The urge to participate in capitalism arose one day; I think it was fall, dying leaves falling to the ground and all of us monks trying to corral them onto muddy paths. They make a nice mud stifling mat for our paths at Tassajara.
My inlaws have an aging parent who lives in a retirement facility and needs support from many of the kids. I thought of how hard that might be, and how it’s unlikely I’ll be able to help my parents in that way.
It brought two questions to the foreground: Who do I think will take care of me when I’m 90 and what will I offer my parents when they’re 90?
Cue up this image: Me in a dentist chair getting a twice root canaled tooth with a yearlong abscess finally extracted. The dentist worked up a sweat, as the tooth broke into 4 pieces. What could I do in that moment to help him? Well, I tried to be as still and “cool” as possible. I silently recited the Enmei Jukku Kannon Gyo for protecting life. And I tried to talk my tooth into letting go while it felt like he was hammering my skull. I also said goodbye to my tooth and expressed gratitude for how helpful it’s been, chomping up almonds and picking up the slack for the other side of the mouth which is also missing a molar.
I think, what I can do for my parents is lean in to their suffering. And what I can do for myself is lean in to my suffering. When my tooth was being pulled it wasn’t so bad. But when I went back to my life, back to the Zendo, back to fixing sinks, all of a sudden I had a different story. I thought the pain was over and wasn’t reciting some ancient chant for the sake of my life, just ready to move on. But pain was the flavor of the moment.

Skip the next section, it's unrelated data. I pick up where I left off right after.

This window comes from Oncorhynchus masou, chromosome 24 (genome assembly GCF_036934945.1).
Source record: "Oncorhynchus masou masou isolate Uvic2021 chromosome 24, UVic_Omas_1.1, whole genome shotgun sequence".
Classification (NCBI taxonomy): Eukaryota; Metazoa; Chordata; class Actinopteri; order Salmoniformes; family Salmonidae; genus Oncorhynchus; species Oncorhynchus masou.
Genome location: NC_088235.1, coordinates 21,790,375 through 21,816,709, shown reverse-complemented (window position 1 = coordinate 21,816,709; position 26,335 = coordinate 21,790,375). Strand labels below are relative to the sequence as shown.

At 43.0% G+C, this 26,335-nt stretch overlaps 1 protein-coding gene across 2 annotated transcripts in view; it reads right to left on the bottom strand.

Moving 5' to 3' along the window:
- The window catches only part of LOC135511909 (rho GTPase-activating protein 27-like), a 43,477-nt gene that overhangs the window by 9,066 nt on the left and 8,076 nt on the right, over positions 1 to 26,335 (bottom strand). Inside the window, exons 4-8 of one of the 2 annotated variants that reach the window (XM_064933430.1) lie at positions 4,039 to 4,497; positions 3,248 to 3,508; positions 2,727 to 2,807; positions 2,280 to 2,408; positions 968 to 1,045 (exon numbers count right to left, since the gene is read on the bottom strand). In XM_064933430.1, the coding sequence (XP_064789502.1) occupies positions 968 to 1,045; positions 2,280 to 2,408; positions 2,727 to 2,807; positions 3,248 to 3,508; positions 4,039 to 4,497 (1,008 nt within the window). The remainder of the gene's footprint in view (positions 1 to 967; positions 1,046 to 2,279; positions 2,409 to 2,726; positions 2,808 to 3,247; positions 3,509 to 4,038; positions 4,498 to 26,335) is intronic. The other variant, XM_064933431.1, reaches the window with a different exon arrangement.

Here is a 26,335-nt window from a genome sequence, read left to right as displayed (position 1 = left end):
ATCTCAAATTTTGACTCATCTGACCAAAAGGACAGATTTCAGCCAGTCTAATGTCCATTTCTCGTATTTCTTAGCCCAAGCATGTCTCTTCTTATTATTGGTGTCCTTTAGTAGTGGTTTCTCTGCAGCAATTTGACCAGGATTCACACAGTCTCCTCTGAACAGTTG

Maybe it really is a magic chant, or maybe chanting was just a way for me to engage the experience, who can say?
I think there’s all kinds of relevant premises here, like, who asks us to rake up the leaves anyway? I see piles of leaves and start raking but that’s me asking me. I don’t think I need to let the leaves go unraked, but I do need to acknowledge I’m projecting a story onto their “death.” I enter that story as the one who will take care of them. And it’s not really for the leaves sake.
So far, I’m pretty sure capitalism is a thing not to do, and am happy that I divested five years ago. I just can’t square pushing the cost of production down, the cost of the product up, while the producer can barely afford what they’re producing, and global “opportunities” turn the rust belt of America even rustier, while deforesting, de-culturing, and indebting a hopeful emerging “middle-class.” Why, so I can count on a check for the rest of my life?
Instead I aspire to rely on Buddha’s bowl and a thrifty sense of just enough. Also, I want to make the vow to trust the sangha, that they take good care of me now, and that’s where I really live. And despite being handy with my hands, I do know how to teach middle school and high school, and could probably do that until 85 if the sangha can't support me. Depends, I guess.